The Air Force is researching advanced automation systems to combat threats worldwide. Now it wants an automated system to help combat bureaucracy at home.

The service is hoping to develop a supercomputer, a "cognitive thinking machine," that can analyze vast quantities of data, track cost and -benefits, and easily navigate the library of U.S. government codes and regulations, all in an effort to improve the acquisitions process.

"There are thousands of pages of policies, laws, and regulations that affect Air Force acquisitions," Dr. Camron Gorguinpour, director of transformational innovation for the Air Force, said in a statement.

"We need to create a baseline platform and teach the system how to understand context so that it can answer questions accurately and become a resource that personnel can access," he said. "Of course this is an initial effort; however, over time I expect these types of tools can help people in the Air Force, government and industry better navigate what is a very complex bureaucracy."

The goal is to create a system that will help military officials and contractors — especially small businesses — navigate the complex world of Defense Department acquisitions.

The Air Force pointed to a 2006 study by the Government Accountability Office, Congress' top watchdog, which found that "the challenge of operating in accordance with complex federal acquisition regulations discourages small and innovative businesses from partnering with the government in emerging markets."

The Air Force hopes the new system will be an advanced tool, making it easier for businesses to understand the requirements of a contract and to get any of their questions answered immediately by the computer system.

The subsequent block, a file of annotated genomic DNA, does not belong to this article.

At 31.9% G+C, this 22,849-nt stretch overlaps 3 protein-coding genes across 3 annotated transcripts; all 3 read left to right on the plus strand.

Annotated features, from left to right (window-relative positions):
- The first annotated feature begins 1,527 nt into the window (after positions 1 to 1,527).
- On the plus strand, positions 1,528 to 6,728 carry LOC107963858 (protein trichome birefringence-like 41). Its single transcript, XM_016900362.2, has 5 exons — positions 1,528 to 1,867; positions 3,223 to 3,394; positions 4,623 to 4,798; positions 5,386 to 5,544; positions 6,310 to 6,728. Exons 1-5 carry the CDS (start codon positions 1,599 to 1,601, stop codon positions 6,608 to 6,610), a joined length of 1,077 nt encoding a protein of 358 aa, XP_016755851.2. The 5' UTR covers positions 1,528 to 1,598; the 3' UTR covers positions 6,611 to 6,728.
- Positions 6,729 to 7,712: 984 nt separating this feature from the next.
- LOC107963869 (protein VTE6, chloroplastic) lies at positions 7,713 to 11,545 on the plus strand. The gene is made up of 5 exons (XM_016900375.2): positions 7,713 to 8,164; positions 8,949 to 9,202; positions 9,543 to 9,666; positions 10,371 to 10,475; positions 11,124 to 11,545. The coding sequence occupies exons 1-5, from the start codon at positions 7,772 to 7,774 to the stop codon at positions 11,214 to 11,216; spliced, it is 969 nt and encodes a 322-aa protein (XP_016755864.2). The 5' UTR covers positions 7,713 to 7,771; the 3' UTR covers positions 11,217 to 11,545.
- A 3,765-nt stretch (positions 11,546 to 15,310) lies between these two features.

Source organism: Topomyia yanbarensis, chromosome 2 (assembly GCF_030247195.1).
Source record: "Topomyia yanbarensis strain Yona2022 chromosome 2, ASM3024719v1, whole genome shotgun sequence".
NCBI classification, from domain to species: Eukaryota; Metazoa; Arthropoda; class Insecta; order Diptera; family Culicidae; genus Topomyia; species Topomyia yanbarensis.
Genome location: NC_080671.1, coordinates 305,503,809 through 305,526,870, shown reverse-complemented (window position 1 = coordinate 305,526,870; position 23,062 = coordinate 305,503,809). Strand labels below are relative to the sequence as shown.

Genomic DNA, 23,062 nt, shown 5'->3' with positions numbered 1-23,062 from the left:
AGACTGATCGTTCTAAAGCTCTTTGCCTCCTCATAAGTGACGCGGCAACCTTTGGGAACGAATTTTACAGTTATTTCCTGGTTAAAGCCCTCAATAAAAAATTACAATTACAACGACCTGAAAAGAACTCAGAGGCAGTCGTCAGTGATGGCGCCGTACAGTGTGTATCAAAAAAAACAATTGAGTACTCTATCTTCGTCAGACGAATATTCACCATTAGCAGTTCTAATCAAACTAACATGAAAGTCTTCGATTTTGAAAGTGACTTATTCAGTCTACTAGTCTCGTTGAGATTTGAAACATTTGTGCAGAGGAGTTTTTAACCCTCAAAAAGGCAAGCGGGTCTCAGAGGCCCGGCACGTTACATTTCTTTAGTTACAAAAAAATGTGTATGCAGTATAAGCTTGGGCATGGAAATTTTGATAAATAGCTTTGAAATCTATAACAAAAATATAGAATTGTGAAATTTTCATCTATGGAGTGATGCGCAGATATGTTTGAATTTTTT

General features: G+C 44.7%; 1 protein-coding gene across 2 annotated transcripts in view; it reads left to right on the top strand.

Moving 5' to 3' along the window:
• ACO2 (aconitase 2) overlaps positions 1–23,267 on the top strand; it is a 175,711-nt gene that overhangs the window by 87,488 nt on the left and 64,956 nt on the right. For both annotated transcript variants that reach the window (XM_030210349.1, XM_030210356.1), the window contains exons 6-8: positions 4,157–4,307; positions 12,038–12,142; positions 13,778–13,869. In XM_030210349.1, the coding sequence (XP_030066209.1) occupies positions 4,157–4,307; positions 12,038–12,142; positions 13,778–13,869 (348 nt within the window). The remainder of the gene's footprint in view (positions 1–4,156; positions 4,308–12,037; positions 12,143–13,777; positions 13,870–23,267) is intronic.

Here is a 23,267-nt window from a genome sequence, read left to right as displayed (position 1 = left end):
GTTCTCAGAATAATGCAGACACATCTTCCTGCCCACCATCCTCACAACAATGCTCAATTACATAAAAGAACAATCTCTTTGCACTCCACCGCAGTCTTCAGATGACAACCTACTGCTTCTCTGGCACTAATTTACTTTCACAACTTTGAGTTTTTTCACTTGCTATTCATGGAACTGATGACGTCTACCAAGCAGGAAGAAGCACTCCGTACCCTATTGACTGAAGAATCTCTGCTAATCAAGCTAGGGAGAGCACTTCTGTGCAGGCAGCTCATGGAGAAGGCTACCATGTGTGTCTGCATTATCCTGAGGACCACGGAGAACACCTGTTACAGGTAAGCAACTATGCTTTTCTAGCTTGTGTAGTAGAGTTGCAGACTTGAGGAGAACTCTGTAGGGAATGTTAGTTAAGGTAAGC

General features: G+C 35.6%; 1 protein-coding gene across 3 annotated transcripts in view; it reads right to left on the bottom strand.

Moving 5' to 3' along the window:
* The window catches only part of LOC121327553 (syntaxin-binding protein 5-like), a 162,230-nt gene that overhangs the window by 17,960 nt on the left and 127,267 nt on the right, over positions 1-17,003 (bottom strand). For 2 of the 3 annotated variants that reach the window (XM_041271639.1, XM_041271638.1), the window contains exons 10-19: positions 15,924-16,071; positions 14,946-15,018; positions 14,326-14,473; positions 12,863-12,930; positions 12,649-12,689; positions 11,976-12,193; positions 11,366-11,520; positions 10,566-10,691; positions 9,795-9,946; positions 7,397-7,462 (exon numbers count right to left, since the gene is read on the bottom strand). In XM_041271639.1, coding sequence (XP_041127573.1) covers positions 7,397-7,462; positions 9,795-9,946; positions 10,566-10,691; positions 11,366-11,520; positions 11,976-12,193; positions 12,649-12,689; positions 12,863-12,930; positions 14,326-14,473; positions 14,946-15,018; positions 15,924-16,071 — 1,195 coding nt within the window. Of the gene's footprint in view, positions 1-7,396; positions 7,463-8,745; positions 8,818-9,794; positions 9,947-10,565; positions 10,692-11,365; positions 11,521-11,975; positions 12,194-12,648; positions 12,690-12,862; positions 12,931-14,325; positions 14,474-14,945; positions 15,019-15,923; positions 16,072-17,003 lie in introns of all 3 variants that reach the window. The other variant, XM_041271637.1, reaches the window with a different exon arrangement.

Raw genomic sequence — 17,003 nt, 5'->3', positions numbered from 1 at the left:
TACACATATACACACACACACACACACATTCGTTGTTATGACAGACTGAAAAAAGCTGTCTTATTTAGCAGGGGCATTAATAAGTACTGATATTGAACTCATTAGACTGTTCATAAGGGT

Applied Research in Acoustics, in Washington, D.C., and KalScott Engineering, in Lawrence, Kansas, won the initial contract in July to build a "natural language query system … to provide users insights into defense contracting statutes, regulations, practices, and policies," the Air Force said.

The natural language would help users interact more easily with the program, said Suman Saripalli, the owner of KalScott Engineering.

Computers give pre-programmed or formulaic answers, but the project would hopefully create a computer that could more easily present information "how a person would," Saripalli said.

"Basically the Air Force is looking for a way to make these searches easy and intuitive for people," he said. "You would ask the system a natural question and it would come back with a natural answer."

"This would be an application that would allow users, and they could be us in the business community as well as on the government side, to quickly search and mine all this data that's available in the files," Saripalli said.

Jason Summers, chief scientist at ARiA, said in a statement that "automation needs to be an enhancement to the experience of a user in performing her job, not a hindrance or a complete substitute for human judgment."

"Automation is only useful when it earns the trust of the user," he said. "To do that, it has to do two things. It has to be correct and it has to have a reasonable justification for its judgments."

The initial program should be up and running by 2018.

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